John L. Sullivan is a Hollywood director who makes $4000 per week. (The average yearly wage in 1941 was around $1500.) He makes comedies, like Ants in Your Pants of 1939, but he yearns to make a serious movie. He wants to film a book about hard times and poverty and other important things, called O Brother, Where Art Thou? by Sinclair Beckstein. (Which wouldn’t actually be made until those crazy Coen Brothers borrowed the title in 2000!) But he knows he is ignorant about such things, and proposes to go on the road as a tramp, with only a dime in his pocket. His English butler, Burrows, who apparently has seen hard times at first hand, thinks this is a bad idea, and tells him so in this wonderful exchange:
Sullivan: I’m going out on the road to find out what it’s like to be poor and needy and then I’m going to make a picture about it.
Burrows: If you’ll permit me to say so, sir, the subject is not an interesting one. The poor know all about poverty and only the morbid rich would find the topic glamorous.
Sullivan: But I’m doing it for the poor. Don’t you understand?
Burrows: I doubt if they would appreciate it, sir. They rather resent the invasion of their privacy, I believe quite properly, sir. Also, such excursions can be extremely dangerous, sir. I worked for a gentleman once who likewise, with two friends, accoutered themselves as you have, sir, and then went out for a lark. They have not been heard from since.
… You see, sir, rich people and theorists – who are usually rich people – think of poverty in the negative, as the lack of riches – as disease might be called the lack of health. But it isn’t, sir. Poverty is not the lack of anything, but a positive plague, virulent in itself, contagious as cholera, with filth, criminality, vice and despair as only a few of its symptoms. It is to be stayed away from, even for purposes of study. It is to be shunned.
I would amend that last to “even for purposes of study, except by professionals.” Other than that, I agree with everything Burrows said.
I think this is Preston Sturges’s most important movie. It is serious social commentary masquerading as comedy. The DVD includes the trailer, and it gives absolutely no hint of the horrors lying ahead for the viewer. And for the first 45 minutes, it is a comedy, nothing more. Which is Sturges’s way of leading us down a path we might have avoided if we had known.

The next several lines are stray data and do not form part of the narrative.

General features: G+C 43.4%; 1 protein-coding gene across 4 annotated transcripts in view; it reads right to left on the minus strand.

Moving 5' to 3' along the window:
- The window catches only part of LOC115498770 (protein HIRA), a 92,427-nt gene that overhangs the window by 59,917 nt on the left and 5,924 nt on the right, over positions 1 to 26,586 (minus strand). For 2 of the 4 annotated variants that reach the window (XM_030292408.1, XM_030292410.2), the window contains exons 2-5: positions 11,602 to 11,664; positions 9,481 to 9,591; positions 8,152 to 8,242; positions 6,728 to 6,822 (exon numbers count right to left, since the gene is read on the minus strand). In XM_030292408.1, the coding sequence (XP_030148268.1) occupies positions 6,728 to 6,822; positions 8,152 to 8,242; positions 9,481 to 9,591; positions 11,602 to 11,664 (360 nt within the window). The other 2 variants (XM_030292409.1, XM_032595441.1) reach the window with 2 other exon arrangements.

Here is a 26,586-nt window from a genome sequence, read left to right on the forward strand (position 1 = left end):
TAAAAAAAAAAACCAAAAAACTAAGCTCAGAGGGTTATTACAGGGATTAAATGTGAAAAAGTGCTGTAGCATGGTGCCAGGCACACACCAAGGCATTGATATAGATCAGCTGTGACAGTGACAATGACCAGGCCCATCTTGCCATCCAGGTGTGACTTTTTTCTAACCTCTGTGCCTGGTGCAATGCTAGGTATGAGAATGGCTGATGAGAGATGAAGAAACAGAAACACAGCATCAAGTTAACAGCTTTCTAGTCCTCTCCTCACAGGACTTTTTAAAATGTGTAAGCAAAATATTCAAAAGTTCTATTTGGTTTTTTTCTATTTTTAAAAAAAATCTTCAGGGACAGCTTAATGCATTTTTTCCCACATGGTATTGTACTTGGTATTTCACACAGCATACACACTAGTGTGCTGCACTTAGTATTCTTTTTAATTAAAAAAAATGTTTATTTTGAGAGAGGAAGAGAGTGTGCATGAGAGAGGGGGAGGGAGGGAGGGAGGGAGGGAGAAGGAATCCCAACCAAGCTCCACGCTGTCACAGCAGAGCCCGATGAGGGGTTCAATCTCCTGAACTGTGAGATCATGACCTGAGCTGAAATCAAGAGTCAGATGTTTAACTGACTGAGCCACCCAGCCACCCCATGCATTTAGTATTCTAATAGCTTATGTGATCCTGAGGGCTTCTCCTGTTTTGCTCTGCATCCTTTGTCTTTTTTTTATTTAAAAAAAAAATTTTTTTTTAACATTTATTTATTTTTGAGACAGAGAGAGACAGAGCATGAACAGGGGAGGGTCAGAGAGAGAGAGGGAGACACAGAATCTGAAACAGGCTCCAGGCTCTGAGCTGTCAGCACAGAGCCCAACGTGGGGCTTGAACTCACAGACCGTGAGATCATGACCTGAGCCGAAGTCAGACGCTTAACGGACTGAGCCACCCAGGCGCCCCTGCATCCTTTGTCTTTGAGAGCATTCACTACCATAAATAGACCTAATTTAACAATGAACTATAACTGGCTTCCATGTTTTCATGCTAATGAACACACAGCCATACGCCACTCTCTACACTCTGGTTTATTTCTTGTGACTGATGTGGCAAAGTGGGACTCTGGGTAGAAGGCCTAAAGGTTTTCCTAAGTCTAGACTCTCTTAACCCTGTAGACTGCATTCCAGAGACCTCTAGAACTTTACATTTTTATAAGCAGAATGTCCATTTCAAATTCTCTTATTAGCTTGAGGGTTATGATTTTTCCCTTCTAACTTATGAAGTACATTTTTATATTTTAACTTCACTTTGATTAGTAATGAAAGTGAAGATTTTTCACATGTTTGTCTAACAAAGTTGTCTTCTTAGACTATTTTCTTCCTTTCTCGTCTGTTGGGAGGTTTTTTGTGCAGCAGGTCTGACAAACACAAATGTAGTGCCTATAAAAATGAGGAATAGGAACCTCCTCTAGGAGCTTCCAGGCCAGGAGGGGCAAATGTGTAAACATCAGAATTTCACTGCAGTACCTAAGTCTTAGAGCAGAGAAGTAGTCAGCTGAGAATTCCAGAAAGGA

It takes no leap at all to think that Sullivan is Sturges. I don’t think the movie was written out of any feeling of guilt as a purveyor of light-hearted comedy, though it’s possible to see it that way. Sturges takes Sullivan (Joel McCrea, in a wonderfully understated performance) through a lot of slapstick and funny situations at first, when it seems he can’t even manage to get out of Hollywood. Then he (improbably) teams up with a down-on-her-luck girl (Veronica Lake) and they finally manage to get to experience some real poverty. It isn’t pretty, and we see it in a seven- or eight-minute sequence that is absolutely brilliant, and silent except for music. Soup kitchens, flophouses, shantytowns … they spend what might be a week at all this, and in the end we see them opening a garbage can, looking for something to eat … and they flinch at what they see, look at each other, and run to the nearest phone to get the studio to pick them up.
But Sullivan has learned nothing. He’s seen the suffering, but even though his shoes were stolen while he slept one night, he doesn’t seem to realize that along with need, there is also greed. In a gesture that shows his total cluelessness, he goes out into the city at night handing out 5-dollar bills to all the poor people he sees. Naturally, somebody cold-cocks him, throws him into a boxcar … and then is hit by a train, mangled beyond recognition. Everyone assumes Sullivan is dead, but he’s actually alive, put in prison for assault on a railroad yard bull. Six years! Now he begins to understand what real poverty and suffering is all about.
The climax of the film is when the chain-gang prisoners are marched into a nearby Negro church—I use the word that would have been current then—for a night at the movies. (The president of the NAACP wrote to thank Preston Sturges for his sensitive and positive portrayal of the black congregation, who welcome the prisoners as “ones less fortunate than us.”) The show begins with a Walt Disney Pluto cartoon (Sturges wanted Charlie Chaplin, but Chaplin wouldn’t allow it). And Sullivan can’t understand why everybody is laughing … until it hits him, too. Sometimes laughter is all you’ve got.
At the end of all this, he stuns the studio execs by saying he no longer wants to make O Brother, Where Art Thou?, he wants to make a comedy. Why? Because even after all he’s been through, he realizes he hasn’t suffered enough to make that picture. The last lines of the movie:
Sullivan: There’s a lot to be said for making people laugh. Did you know that that’s all some people have? It isn’t much, but it’s better than nothing in this cockeyed caravan.
And I say, bravo for the clowns of the world. They can make things better, if only briefly, and their work is often undervalued. And after this movie (his fourth as a director) Sturges went back to what he did better than anyone: sophisticated comedy.
Footnote: Preston Sturges’s childhood sounds a little like Auntie Mame. His mother was an eccentric bohemian who dragged him all over Europe and America, married four times including once to a millionaire, and was tight with people like Aleister Crowley and Isadora Duncan. In fact, she was the one who gave Isadora the scarf that ended up strangling her!